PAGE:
On Thursday, March 8th President Trump signed the 232 tariffs into law. As expected, they were 25% on steel and 10% on aluminum. Trump also included temporary exemptions for Canada and Mexico and a clause allowing US partners to discuss and negotiate other ways around the tariffs. The North America exemptions and flexibility built into the order will mitigate the effects of the tariffs slightly—US HR futures fell $13 to $875/ST in April, still ~$100/ST above current spot pricing which continues to rise—however, the uncertainty of the exemptions which depend on the outcome of NAFTA negotiations means little may change in the long run. Significant cost increases and profitability loss will hit raw material-consuming manufacturing industries in the USA as industries re-evaluate their value chains and footprint given increased production costs in the USA.
Trump’s announced tariffs on steel/aluminum have disrupted markets with domestic steel prices already rising – April futures show 20% increases over February spot. Actual implementation is yet to be signed, but significant cost increases and impact on profitability will hit raw material-consuming manufacturing industries in the USA with more widespread ripple effects to be felt across the globe.
As we bid farewell to 2017 and its growth challenges, Q1 presents an opportunity to review and correct flaws in the sales process and start the year off on a strong note. In reality, however, most businesses will not seize this opportunity – instead, they will wait for the mythical “auto-correct”: an organic refresh of the sales cycle. This approach, while certainly the easiest, has two fundamental flaws. Drawing on the insights of Fortune 500 executives and top-rung sales organizations, we examine these flaws and look at five reasons your sales organization might be in a slump – and, more importantly, how to get out of it.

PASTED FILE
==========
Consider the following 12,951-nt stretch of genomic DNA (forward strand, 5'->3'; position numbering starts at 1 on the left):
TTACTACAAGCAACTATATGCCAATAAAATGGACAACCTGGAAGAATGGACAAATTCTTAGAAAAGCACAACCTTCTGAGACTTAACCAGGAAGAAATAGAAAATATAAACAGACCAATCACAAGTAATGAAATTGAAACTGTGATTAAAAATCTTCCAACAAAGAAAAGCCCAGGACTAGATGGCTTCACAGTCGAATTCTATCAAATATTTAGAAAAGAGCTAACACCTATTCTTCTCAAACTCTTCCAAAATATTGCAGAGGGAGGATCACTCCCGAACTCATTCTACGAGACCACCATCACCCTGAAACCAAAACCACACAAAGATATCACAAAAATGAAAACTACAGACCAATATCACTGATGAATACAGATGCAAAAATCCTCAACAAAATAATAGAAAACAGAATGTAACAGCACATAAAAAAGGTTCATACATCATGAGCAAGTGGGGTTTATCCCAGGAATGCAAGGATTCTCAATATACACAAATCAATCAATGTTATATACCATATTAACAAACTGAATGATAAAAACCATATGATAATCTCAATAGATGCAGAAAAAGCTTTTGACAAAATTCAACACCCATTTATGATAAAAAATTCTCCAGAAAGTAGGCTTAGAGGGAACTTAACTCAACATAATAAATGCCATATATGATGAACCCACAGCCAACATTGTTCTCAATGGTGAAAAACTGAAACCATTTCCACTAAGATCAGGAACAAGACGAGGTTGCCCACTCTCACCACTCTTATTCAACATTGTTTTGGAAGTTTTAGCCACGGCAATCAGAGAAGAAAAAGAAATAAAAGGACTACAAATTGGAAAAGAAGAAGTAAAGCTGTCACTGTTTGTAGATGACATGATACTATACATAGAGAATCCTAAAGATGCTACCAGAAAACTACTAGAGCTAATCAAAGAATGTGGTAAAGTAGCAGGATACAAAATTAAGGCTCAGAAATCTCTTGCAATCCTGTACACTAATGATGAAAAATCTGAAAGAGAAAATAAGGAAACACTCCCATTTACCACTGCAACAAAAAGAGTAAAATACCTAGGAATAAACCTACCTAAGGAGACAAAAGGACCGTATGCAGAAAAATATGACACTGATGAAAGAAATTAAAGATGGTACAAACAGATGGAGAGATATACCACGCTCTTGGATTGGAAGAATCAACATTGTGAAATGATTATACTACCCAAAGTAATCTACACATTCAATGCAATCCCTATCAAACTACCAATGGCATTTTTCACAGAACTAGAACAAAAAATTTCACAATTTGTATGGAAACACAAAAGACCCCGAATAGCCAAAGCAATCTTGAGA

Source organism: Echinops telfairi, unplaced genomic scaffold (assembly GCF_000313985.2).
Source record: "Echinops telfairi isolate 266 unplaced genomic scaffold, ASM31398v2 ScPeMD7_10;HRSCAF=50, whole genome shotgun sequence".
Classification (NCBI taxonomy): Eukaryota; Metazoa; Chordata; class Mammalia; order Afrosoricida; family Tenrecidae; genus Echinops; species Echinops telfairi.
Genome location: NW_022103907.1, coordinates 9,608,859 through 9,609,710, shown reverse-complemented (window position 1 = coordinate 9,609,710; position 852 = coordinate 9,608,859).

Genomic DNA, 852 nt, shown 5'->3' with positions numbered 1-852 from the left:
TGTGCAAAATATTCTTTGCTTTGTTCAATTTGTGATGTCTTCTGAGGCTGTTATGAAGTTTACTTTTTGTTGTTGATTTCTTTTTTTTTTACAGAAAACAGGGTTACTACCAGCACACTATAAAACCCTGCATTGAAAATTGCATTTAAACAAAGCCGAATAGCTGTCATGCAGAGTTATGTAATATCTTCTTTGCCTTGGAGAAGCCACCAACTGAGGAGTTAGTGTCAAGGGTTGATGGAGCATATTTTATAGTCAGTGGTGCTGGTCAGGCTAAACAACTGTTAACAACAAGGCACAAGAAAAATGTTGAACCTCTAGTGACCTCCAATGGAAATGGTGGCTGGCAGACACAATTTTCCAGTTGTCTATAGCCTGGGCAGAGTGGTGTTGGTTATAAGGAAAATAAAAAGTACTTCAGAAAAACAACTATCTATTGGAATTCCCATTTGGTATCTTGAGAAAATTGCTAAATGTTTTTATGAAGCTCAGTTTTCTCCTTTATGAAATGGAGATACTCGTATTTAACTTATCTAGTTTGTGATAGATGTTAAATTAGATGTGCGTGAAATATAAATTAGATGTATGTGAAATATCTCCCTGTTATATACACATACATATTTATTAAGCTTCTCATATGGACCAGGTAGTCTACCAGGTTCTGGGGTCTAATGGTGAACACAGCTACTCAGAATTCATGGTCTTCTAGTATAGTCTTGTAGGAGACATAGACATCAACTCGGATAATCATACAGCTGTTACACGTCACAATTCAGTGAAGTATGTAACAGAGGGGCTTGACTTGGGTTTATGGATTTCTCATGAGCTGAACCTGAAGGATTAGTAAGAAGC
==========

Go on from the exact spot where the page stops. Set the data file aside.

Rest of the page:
As the pace of technology's integration into our daily lives continues to increase at an unprecedented rate, organizations are beginning to realize that not having a digital strategy is no longer an option. Companies that do not compete directly within the technology space no longer have the luxury of maintaining the status quo, as legacy business models are continually being disrupted by recent patterns in consumer behavior driven by technological innovations. Examining the success of Silicon Valley unicorns like Uber and Airbnb, we examine the key steps every organization must take to secure digital success.
While the $500B global container shipping industry remains the backbone of global trade, it continues to struggle from the effects of the financial crisis nearly a decade ago. The tribulations the industry has faced over the past decade are giving way to an improved outlook in 2018. Companies that have based their supply strategy on historically low freight rates to make outsourced production viable may have to rethink their footprint in the coming years as carriers find themselves.